The Indian currency rupee opened marginally weaker on Tuesday, extending losses for the third straight session as the impact on economic growth concerns from policy tightening by central banks sapped risk appetite, with investors sheltering in safe-haven assets.
PTI reported that the Indian currency fell 4 paise to 79.88 against the US dollar in early trade after the rupee recovered early losses to close flat at 79.84 on Monday, despite a strong greenback overseas and massive sell-off in equities.
At the interbank foreign exchange, the rupee opened at 79.85 against the dollar, then fell to 79.88, registering a decline of 4 paise over the previous close of 79.84, according to PTI.
"The rupee could continue to extend losses in the week and possibly test new lows on prospects that the US Federal Reserve will continue to deliver large rate hikes," Sriram Iyer, Senior Research Analyst at Reliance Securities, told PTI.
Moreover, worries about inflation could also keep the local unit under pressure. However, the presence of the Reserve Bank of India (RBI) could cap losses in the domestic unit.
Reuters quoted the rupee at 79.8450 per dollar, compared with 79.8675 in the previous session.
The local currency has dropped for three straight sessions and is close to its all-time low of 80.0650 last month.
Bloomberg showed the Indian currency was last changing hands at 79.8712, compared to 79.8687 in the previous session, with the rupee trading in 79.8150 to 79.8800 range.
The rupee remains in a downtrend, but the momentum on the downside will likely only build once the rupee makes a new record low, a trader at a Mumbai-based bank, told Reuters.
"The likelihood of RBI stepping in will keep speculators from building new long positions (on USD/INR) till rupee remains above 80," the trader added.
The RBI has started selling dollars to protect the rupee from the volatility brought on by the aggressive rate hike path by the US Federal Reserve. India's foreign exchange reserves have fallen to their lowest since November 2020 and down by more than $60 billion since Russia invaded Ukraine.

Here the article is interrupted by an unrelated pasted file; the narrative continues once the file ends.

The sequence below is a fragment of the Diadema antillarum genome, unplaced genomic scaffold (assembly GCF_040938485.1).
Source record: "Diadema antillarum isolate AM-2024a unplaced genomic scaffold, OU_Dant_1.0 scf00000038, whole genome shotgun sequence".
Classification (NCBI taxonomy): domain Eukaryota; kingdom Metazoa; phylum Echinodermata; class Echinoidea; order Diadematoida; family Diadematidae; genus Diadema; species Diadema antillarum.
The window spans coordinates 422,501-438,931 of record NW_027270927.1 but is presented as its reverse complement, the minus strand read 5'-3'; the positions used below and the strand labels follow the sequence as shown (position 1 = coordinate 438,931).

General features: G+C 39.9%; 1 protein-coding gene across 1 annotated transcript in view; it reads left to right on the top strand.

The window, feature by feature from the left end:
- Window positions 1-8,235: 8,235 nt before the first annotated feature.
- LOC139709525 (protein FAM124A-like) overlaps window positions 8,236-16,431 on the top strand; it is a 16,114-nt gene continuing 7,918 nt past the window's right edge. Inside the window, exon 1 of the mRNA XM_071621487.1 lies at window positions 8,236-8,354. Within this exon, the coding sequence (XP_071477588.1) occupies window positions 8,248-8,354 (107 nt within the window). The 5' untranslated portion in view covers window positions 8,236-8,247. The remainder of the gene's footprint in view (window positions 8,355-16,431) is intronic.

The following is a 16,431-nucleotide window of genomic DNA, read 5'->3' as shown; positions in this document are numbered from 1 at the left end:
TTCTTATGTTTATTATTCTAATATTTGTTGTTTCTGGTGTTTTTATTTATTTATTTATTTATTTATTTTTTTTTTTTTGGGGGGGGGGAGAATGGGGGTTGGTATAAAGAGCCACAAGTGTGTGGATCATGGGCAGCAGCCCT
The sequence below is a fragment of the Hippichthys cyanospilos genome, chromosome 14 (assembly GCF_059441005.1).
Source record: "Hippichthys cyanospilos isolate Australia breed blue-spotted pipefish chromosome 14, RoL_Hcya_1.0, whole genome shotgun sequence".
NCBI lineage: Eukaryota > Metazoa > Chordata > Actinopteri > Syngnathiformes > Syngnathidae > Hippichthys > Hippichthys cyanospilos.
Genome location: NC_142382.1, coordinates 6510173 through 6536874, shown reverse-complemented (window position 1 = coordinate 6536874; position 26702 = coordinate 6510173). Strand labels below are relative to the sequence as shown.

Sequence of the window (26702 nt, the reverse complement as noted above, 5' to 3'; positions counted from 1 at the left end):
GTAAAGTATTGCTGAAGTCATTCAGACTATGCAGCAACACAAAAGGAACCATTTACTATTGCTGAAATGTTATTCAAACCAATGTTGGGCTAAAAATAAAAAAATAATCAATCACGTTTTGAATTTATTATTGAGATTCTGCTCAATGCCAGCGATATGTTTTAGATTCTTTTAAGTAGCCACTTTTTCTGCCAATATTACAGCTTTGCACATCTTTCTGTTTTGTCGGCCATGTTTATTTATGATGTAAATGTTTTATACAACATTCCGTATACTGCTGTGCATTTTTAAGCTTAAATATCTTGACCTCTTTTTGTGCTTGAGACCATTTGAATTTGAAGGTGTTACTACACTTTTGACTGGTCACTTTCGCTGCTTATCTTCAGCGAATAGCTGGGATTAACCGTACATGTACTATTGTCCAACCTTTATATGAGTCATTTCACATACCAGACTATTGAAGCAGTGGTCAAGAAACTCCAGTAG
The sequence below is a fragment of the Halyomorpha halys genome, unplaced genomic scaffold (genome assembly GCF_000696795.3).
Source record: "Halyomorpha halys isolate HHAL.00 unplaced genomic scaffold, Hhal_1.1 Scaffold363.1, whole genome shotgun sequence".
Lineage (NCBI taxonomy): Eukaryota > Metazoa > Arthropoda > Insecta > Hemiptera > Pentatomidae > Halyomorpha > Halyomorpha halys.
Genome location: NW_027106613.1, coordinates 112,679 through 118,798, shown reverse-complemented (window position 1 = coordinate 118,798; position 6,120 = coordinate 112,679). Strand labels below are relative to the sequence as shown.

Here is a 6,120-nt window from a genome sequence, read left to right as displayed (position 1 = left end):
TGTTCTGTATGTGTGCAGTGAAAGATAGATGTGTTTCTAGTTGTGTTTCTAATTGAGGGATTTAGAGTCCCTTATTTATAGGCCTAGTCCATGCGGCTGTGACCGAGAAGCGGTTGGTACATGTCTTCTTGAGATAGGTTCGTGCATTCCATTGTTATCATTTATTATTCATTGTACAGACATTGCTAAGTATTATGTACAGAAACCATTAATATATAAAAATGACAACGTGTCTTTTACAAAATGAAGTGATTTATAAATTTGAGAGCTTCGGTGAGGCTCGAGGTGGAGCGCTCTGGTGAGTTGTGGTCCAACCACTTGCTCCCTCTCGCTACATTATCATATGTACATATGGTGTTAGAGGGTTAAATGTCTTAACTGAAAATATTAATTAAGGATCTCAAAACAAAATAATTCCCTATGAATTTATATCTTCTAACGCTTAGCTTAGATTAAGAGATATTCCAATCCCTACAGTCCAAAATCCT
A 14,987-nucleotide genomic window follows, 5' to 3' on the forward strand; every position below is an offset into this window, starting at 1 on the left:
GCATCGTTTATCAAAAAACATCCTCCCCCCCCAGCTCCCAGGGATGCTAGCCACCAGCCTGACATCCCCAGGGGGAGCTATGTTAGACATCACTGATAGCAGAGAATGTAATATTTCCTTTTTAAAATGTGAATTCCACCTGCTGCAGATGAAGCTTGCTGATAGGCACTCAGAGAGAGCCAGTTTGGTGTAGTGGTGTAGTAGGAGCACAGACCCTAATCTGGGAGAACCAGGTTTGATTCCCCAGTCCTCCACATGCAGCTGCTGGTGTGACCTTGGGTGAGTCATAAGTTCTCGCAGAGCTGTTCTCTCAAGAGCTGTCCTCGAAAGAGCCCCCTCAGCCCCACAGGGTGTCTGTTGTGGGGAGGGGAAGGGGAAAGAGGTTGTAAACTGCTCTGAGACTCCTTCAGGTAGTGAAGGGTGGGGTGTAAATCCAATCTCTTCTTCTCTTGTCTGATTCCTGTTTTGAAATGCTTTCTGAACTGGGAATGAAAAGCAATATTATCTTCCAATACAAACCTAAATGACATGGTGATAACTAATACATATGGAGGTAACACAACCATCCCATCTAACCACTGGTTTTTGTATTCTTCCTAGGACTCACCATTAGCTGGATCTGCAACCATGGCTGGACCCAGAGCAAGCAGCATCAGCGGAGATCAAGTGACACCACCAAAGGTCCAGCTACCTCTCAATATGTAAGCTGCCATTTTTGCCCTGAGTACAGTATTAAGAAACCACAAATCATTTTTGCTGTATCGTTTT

Lower demand for risk assets was influenced by worries that central banks' tightening policy to combat pricing pressures might trigger an economic collapse.
Indeed, Indian equity benchmarks fell for the third day in a row on Tuesday, tracking weak Asian bourses, which were down for a sixth straight session after a renewed spike in European energy prices stoked fears of recession and unease over China's economy.
The dollar held firm on Tuesday on safe-haven flows. At the same time, the euro languished around a two-decade low as investors braced for a hard winter in Europe as it grappled with energy supply and broader economic growth concerns.
"The dollar index started marginally weaker this Tuesday morning in Asian trade but downside remained capped on safe haven flows," Reliance Securities' Mr Iyer said.
The euro touched its lowest since late 2002 at $0.9926 overnight and was barely higher at $0.9939.
Asian currencies too declined on Tuesday. The offshore Chinese yuan fell to 6.8748 to the dollar.
Meanwhile, according to preliminary BSE data, foreign investors turned net sellers of Indian equities on Monday.
But crude oil climbed as renewed concerns over tight supply dominated market sentiment after Saudi Arabia warned that the major oil producer could cut output to correct a recent oil price decline.